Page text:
Impact of malaria control interventions on malaria infection and anaemia in areas with irrigated schemes: a cross-sectional population-based study in Sudan

K.A. Elmardi*, I. Adam, E.M. Malik, H.T. Kafy, M.S. Abdin, I. Kleinschmidt, S. Kremers

*Corresponding author for this work

Research output: Contribution to journalArticleAcademicpeer-review


Background While the overall burden of malaria is still high, the global technical strategy for malaria advocates for two sets of interventions: vector control-based prevention and diagnosis and prompt effective treatment of malaria cases. This study aimed to assess the performance of malaria interventions on malaria infection and anaemia in irrigated areas in Sudan. Methods Based on the Sudan 2016 national malaria indicator survey, data for two states (Gezira and Sennar), characterized by large-irrigated schemes, were analysed. Four community-level malaria interventions were used as contextual variables: utilization of malaria diagnosis, utilization of Artemisinin-based combination therapy (ACT), utilization of long-lasting insecticidal nets (LLINs) and coverage with indoor residual spraying (IRS). Association between these interventions and two outcomes: malaria infection and anaemia, was assessed separately. Malaria infection was assessed in all age groups while anaemia was assessed in children under 5 years. Multilevel multiple logistic regression analysis were conducted. Results Among 4478 individuals involved in this study distributed over 47 clusters, the overall malaria infection rate was 3.0% and 56.5% of the children under 5 years (total = 322) were anaemic. Except for IRS coverage (69.6%), the average utilization of interventions was relatively low: 52.3% for utilization of diagnosis, 33.0% for utilization of ACTs and 18.6% for LLINs utilization. The multi-level multiple logistic regression model showed that only IRS coverage was associated with malaria infection (Odds ratio 0.83 per 10% coverage, 95%Confidence Interval (95%CI) 0.74-0.94, p = 0.003) indicating that a higher level of IRS coverage was associated with less malaria infection. Anaemia was not associated with any intervention (all p values larger than 0.1). Conclusions Malaria transmission in Gezira and Sennar areas is low. IRS, with insecticide to which vectors are susceptible, is an effective malaria control intervention in irrigated schemes. Community utilization of other interventions was not associated with malaria infection in this study. This may be due to the low utilization of these interventions. However, individual use of LLINs provide personal protection. This study failed to establish an association between anaemia and malaria control interventions in low transmission areas. The higher level of malaria infection in urban areas is a cause for concern.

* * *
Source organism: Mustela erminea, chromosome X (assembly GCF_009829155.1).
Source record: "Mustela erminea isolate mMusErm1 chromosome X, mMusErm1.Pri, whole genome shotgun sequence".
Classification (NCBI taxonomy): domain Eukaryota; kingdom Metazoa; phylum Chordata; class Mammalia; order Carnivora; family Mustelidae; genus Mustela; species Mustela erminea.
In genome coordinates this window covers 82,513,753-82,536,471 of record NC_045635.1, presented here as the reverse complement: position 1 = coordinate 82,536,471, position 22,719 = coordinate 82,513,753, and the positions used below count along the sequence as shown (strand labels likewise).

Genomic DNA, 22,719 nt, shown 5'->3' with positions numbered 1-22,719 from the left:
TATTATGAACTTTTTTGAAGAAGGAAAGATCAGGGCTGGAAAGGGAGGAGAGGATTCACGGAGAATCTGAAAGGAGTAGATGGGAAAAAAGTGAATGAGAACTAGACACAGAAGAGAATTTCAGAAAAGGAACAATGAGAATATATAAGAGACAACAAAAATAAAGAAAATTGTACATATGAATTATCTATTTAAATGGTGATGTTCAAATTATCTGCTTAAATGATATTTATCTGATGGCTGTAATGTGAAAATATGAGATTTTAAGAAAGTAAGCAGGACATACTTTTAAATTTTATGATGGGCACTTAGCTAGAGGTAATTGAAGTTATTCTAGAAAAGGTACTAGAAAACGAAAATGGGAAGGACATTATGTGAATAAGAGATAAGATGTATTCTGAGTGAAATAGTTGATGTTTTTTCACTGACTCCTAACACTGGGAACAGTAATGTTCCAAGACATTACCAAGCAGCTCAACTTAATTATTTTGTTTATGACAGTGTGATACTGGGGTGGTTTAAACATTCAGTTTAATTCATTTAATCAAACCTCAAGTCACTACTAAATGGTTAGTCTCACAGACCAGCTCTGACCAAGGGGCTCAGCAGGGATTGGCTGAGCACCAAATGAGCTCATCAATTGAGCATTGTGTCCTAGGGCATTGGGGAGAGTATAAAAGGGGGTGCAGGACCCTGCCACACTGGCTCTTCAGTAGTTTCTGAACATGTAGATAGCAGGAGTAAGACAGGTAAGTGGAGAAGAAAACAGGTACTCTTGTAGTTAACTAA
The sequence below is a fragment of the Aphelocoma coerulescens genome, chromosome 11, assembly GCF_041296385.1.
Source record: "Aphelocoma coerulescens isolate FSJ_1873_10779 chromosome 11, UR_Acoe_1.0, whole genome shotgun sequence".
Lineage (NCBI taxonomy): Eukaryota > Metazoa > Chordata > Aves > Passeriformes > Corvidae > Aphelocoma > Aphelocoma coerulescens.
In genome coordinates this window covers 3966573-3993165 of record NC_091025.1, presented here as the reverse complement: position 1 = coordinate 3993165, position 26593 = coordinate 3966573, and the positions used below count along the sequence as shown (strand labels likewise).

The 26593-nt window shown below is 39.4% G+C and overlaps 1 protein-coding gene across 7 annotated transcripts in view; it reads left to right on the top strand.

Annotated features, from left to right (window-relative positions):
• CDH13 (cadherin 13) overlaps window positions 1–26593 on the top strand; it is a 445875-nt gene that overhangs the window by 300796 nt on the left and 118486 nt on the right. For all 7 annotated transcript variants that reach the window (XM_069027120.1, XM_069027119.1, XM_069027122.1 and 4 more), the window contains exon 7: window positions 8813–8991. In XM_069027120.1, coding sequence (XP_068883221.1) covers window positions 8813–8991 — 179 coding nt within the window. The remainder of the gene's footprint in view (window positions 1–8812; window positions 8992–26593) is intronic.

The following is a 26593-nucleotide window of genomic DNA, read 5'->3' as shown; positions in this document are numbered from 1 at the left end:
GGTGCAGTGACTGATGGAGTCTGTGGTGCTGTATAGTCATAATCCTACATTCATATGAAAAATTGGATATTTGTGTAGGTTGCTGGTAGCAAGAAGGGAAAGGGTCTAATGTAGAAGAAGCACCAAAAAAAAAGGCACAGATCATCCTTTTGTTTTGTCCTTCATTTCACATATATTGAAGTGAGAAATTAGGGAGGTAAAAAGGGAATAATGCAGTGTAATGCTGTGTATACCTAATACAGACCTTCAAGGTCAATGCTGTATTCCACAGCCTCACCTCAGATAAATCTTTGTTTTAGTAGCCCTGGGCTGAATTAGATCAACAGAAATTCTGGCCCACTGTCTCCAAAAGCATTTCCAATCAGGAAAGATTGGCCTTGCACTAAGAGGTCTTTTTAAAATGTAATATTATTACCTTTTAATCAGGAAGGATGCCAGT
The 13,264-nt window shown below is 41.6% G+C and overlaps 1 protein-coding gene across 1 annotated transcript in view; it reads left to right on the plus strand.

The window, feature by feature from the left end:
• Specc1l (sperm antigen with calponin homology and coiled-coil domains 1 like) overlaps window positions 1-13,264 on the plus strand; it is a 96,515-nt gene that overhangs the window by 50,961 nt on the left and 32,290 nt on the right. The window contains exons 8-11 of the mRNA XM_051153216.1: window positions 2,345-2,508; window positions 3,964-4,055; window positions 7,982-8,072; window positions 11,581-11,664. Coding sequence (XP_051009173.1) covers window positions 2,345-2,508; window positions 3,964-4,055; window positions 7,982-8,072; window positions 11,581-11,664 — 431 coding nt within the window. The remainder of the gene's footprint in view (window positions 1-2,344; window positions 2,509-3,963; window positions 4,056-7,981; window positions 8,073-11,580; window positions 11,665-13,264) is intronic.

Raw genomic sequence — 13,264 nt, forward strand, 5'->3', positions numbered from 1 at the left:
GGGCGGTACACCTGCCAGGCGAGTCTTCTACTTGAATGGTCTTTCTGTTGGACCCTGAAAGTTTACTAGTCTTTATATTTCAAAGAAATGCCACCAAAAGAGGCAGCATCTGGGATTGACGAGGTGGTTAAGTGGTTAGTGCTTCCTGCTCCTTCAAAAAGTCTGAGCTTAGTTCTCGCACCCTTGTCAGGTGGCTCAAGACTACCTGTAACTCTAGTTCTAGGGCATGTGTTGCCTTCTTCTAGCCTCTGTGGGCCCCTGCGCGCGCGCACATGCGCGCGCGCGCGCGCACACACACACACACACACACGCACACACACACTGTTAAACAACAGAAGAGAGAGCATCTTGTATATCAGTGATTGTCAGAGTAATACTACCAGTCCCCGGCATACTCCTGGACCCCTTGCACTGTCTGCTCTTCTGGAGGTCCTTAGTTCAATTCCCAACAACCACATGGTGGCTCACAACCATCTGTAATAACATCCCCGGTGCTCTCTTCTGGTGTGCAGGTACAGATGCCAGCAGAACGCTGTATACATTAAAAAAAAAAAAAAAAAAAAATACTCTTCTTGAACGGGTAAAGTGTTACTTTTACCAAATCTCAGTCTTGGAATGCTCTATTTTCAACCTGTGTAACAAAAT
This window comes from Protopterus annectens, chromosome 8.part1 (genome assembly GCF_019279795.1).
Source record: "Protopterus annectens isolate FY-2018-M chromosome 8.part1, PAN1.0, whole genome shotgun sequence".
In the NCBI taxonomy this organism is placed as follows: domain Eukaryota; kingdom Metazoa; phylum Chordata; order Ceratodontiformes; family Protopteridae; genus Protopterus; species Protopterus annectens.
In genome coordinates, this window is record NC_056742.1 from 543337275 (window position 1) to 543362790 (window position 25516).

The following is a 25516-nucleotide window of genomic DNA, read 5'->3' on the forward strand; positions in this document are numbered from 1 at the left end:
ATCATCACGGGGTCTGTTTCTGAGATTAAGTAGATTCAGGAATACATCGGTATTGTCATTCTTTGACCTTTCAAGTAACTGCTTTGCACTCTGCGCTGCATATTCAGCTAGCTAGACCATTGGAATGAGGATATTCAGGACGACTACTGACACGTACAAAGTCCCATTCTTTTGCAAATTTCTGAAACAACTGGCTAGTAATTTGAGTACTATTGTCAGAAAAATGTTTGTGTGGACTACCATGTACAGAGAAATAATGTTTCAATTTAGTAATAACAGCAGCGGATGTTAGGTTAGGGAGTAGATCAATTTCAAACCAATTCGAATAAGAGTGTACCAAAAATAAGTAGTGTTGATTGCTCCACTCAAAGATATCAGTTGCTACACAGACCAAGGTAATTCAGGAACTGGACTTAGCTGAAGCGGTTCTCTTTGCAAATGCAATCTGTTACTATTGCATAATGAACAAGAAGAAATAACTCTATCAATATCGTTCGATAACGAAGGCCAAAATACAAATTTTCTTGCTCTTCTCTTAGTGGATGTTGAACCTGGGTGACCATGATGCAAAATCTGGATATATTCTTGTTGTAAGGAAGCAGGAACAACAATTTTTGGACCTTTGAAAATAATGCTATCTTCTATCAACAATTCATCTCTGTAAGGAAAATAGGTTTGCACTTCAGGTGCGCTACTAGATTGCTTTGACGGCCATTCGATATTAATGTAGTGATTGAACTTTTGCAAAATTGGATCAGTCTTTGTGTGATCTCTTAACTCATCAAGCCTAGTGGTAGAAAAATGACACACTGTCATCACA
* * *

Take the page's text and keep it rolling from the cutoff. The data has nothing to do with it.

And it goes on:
Original languageEnglish
Article number1248
Number of pages11
JournalBMC Infectious Diseases
Issue number1
Publication statusPublished - 14 Dec 2021


  • Malaria infection
  • Anaemia
  • Malaria interventions
  • Multilevel logistic regression
  • Malaria indicator survey
  • Sudan
  • Irrigated schemes
  • Low transmission
  • RISK

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